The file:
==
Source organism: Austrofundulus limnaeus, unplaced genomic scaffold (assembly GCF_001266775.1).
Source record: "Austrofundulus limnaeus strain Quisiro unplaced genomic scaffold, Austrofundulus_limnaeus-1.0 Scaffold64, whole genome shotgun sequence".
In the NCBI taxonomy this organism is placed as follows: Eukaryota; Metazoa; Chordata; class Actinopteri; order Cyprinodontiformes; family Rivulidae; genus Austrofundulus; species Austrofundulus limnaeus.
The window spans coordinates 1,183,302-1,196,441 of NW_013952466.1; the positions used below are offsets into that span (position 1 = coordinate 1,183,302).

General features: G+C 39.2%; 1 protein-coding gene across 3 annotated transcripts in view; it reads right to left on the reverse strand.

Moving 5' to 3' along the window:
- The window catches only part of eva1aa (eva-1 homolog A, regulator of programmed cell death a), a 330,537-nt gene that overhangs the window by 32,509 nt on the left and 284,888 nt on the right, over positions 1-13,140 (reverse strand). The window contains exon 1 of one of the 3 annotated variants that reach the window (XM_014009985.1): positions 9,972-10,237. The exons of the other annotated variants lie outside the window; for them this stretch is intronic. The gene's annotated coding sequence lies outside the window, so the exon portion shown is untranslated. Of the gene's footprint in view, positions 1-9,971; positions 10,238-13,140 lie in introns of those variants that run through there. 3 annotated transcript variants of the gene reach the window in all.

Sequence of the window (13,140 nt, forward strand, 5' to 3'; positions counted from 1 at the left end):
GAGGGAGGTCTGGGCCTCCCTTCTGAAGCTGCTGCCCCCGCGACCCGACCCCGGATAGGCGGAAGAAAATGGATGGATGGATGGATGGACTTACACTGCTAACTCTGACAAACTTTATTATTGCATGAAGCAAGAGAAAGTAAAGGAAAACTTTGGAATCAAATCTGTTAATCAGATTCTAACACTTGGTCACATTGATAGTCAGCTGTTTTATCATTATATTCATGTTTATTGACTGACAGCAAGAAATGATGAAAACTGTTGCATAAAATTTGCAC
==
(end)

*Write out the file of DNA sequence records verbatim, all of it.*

Source organism: Austrofundulus limnaeus, unplaced genomic scaffold (assembly GCF_001266775.1).
Source record: "Austrofundulus limnaeus strain Quisiro unplaced genomic scaffold, Austrofundulus_limnaeus-1.0 Scaffold64, whole genome shotgun sequence".
In the NCBI taxonomy this organism is placed as follows: Eukaryota; Metazoa; Chordata; class Actinopteri; order Cyprinodontiformes; family Rivulidae; genus Austrofundulus; species Austrofundulus limnaeus.
The window spans coordinates 1,183,302-1,196,441 of NW_013952466.1; the positions used below are offsets into that span (position 1 = coordinate 1,183,302).

General features: G+C 39.2%; 1 protein-coding gene across 3 annotated transcripts in view; it reads right to left on the reverse strand.

Moving 5' to 3' along the window:
- The window catches only part of eva1aa (eva-1 homolog A, regulator of programmed cell death a), a 330,537-nt gene that overhangs the window by 32,509 nt on the left and 284,888 nt on the right, over positions 1-13,140 (reverse strand). The window contains exon 1 of one of the 3 annotated variants that reach the window (XM_014009985.1): positions 9,972-10,237. The exons of the other annotated variants lie outside the window; for them this stretch is intronic. The gene's annotated coding sequence lies outside the window, so the exon portion shown is untranslated. Of the gene's footprint in view, positions 1-9,971; positions 10,238-13,140 lie in introns of those variants that run through there. 3 annotated transcript variants of the gene reach the window in all.

Sequence of the window (13,140 nt, forward strand, 5' to 3'; positions counted from 1 at the left end):
GAGGGAGGTCTGGGCCTCCCTTCTGAAGCTGCTGCCCCCGCGACCCGACCCCGGATAGGCGGAAGAAAATGGATGGATGGATGGATGGACTTACACTGCTAACTCTGACAAACTTTATTATTGCATGAAGCAAGAGAAAGTAAAGGAAAACTTTGGAATCAAATCTGTTAATCAGATTCTAACACTTGGTCACATTGATAGTCAGCTGTTTTATCATTATATTCATGTTTATTGACTGACAGCAAGAAATGATGAAAACTGTTGCATAAAATTTGCAC